Borderlands and Border Crossing: Japanese Professors of English and the Negotiation of Translinguistic and Transcultural Identity
Rudolph, Nathanael John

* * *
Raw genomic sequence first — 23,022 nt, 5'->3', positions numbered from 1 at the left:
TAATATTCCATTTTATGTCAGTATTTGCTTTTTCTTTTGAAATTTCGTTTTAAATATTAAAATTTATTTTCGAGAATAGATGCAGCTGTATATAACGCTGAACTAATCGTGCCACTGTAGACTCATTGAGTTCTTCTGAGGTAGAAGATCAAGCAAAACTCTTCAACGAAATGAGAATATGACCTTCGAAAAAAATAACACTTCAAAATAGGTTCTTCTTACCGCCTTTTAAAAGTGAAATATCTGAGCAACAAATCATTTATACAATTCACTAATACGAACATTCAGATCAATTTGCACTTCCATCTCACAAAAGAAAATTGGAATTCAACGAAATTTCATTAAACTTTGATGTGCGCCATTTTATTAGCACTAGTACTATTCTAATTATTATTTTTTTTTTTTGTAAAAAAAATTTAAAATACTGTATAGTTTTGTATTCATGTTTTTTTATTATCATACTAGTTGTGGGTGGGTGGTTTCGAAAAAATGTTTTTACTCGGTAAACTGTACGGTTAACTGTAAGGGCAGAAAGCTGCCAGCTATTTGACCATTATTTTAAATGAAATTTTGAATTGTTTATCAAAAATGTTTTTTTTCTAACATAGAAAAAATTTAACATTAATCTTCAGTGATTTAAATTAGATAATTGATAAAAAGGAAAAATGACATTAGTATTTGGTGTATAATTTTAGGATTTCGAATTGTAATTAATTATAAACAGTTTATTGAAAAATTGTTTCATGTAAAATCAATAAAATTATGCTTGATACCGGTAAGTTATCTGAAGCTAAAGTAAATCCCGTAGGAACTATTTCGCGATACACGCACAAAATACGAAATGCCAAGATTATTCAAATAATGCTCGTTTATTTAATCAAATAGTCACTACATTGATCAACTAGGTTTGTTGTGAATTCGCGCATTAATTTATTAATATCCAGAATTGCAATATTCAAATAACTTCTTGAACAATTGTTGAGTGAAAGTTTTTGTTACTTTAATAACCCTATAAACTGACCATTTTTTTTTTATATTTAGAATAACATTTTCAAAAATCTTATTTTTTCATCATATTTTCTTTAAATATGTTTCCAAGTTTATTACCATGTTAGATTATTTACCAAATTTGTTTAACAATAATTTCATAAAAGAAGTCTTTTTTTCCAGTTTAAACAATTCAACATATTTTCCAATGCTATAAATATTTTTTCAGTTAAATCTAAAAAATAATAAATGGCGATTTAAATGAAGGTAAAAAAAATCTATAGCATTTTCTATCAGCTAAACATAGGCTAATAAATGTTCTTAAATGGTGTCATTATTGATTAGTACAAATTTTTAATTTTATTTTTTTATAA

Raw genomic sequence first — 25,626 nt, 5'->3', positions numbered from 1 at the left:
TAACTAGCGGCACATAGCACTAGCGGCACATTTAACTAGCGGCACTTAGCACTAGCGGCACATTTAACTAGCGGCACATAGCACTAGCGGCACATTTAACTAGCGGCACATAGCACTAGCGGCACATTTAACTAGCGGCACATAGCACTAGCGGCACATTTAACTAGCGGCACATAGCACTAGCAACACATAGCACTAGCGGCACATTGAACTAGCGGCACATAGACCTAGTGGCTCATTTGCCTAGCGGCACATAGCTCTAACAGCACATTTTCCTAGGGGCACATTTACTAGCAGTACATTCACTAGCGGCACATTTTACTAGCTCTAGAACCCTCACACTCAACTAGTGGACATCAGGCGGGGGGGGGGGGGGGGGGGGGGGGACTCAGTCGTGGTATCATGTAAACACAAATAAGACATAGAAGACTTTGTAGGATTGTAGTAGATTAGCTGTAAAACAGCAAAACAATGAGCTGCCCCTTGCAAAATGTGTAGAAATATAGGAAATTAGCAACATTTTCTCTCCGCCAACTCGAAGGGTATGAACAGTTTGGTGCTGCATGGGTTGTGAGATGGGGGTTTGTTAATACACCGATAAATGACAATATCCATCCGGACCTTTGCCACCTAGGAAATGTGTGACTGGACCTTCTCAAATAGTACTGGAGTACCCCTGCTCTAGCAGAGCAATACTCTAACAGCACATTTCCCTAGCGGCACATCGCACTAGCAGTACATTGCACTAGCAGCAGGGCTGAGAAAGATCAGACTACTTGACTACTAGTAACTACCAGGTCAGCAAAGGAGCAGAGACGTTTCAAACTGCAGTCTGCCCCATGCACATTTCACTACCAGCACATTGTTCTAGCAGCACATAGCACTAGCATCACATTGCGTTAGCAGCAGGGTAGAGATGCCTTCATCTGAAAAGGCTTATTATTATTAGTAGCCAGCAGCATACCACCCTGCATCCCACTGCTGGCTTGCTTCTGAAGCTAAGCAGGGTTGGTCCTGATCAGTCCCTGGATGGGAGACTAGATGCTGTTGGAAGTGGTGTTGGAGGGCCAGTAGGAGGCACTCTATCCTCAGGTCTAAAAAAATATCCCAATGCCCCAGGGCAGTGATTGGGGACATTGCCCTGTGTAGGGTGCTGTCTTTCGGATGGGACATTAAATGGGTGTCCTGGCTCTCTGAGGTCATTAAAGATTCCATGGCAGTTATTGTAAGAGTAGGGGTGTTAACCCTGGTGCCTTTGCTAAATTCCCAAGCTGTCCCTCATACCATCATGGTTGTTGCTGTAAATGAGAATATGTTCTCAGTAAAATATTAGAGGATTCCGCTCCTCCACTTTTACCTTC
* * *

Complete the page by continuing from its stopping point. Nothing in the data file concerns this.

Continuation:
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Recent scholarship in the field of ELT posits that critical constructions of the Native Speaker/Non-Native Speaker and Native English Speaker Teacher/Non-Native English Speaker Teacher binaries in the ELT literature have oversimplified and essentialized categories of teacher identity (e.g., Menard-Warwick, 2008; Park, 2012) and as a result cannot account for contextualized negotiations of borders of linguistic and cultural identity around the world. In the interest of addressing this issue, the following study explores the lived experiences of four Japanese professors negotiating their translinguistic and transcultural identities in the field of English language teaching (ELT) in Japan, and how through these experiences they have arrived at challenging who they might be or become as English language learners, teachers and users. Employing narrative inquiry and the use of semi-structured interviews, the study attempts to provide a sociohistorically-situated account of participants' lived experiences conceptualizing and negotiating borders of being and becoming as English language learners, users and teaching professionals. In doing so, the study attempts to examine the interplay of local and global discourses of identity implicated in the construction and perpetuation of borders within ELT in the Japanese context. The study seeks to encourage dialogue in the ELT research and teaching community both within and beyond Japan, related to how these discourses might adversely affect learner, teacher and user identity and contextualized language teaching. In addition, the study attempts to contribute to debate within ELT scholarship regarding who "non-native" teachers might be or become and the roles "native" and "non-native" teachers might play in globalized ELT.